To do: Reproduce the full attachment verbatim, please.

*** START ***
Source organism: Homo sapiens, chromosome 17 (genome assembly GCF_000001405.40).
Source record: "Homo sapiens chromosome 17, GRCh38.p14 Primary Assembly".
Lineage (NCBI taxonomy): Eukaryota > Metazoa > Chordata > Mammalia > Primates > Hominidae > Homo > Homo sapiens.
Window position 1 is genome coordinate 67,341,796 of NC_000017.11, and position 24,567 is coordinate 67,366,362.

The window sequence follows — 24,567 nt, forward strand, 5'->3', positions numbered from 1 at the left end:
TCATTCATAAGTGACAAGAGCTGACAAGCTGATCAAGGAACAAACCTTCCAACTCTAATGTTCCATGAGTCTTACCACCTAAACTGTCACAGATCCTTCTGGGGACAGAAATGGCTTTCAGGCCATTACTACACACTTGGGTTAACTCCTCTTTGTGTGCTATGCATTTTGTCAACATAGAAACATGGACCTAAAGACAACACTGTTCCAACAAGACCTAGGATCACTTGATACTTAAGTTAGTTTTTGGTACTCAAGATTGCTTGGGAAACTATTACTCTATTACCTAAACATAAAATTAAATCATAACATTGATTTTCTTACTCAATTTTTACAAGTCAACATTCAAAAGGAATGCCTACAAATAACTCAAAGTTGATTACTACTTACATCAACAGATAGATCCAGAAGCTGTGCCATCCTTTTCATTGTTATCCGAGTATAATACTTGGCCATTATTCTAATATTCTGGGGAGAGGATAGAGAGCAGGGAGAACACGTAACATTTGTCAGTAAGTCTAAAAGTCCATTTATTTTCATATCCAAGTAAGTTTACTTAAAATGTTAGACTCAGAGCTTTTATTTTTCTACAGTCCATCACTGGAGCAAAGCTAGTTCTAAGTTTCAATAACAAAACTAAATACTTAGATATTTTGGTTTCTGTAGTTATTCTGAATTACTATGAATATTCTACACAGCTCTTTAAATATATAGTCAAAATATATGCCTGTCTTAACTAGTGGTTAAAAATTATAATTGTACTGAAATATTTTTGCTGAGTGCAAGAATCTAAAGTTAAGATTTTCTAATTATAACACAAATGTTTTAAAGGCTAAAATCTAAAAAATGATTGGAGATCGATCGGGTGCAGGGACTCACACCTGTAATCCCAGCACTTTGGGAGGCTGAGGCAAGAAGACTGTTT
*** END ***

Source organism: Homo sapiens, chromosome 17 (genome assembly GCF_000001405.40).
Source record: "Homo sapiens chromosome 17, GRCh38.p14 Primary Assembly".
Lineage (NCBI taxonomy): Eukaryota > Metazoa > Chordata > Mammalia > Primates > Hominidae > Homo > Homo sapiens.
Window position 1 is genome coordinate 67,341,796 of NC_000017.11, and position 24,567 is coordinate 67,366,362.

The window sequence follows — 24,567 nt, forward strand, 5'->3', positions numbered from 1 at the left end:
TCATTCATAAGTGACAAGAGCTGACAAGCTGATCAAGGAACAAACCTTCCAACTCTAATGTTCCATGAGTCTTACCACCTAAACTGTCACAGATCCTTCTGGGGACAGAAATGGCTTTCAGGCCATTACTACACACTTGGGTTAACTCCTCTTTGTGTGCTATGCATTTTGTCAACATAGAAACATGGACCTAAAGACAACACTGTTCCAACAAGACCTAGGATCACTTGATACTTAAGTTAGTTTTTGGTACTCAAGATTGCTTGGGAAACTATTACTCTATTACCTAAACATAAAATTAAATCATAACATTGATTTTCTTACTCAATTTTTACAAGTCAACATTCAAAAGGAATGCCTACAAATAACTCAAAGTTGATTACTACTTACATCAACAGATAGATCCAGAAGCTGTGCCATCCTTTTCATTGTTATCCGAGTATAATACTTGGCCATTATTCTAATATTCTGGGGAGAGGATAGAGAGCAGGGAGAACACGTAACATTTGTCAGTAAGTCTAAAAGTCCATTTATTTTCATATCCAAGTAAGTTTACTTAAAATGTTAGACTCAGAGCTTTTATTTTTCTACAGTCCATCACTGGAGCAAAGCTAGTTCTAAGTTTCAATAACAAAACTAAATACTTAGATATTTTGGTTTCTGTAGTTATTCTGAATTACTATGAATATTCTACACAGCTCTTTAAATATATAGTCAAAATATATGCCTGTCTTAACTAGTGGTTAAAAATTATAATTGTACTGAAATATTTTTGCTGAGTGCAAGAATCTAAAGTTAAGATTTTCTAATTATAACACAAATGTTTTAAAGGCTAAAATCTAAAAAATGATTGGAGATCGATCGGGTGCAGGGACTCACACCTGTAATCCCAGCACTTTGGGAGGCTGAGGCAAGAAGACTGTTT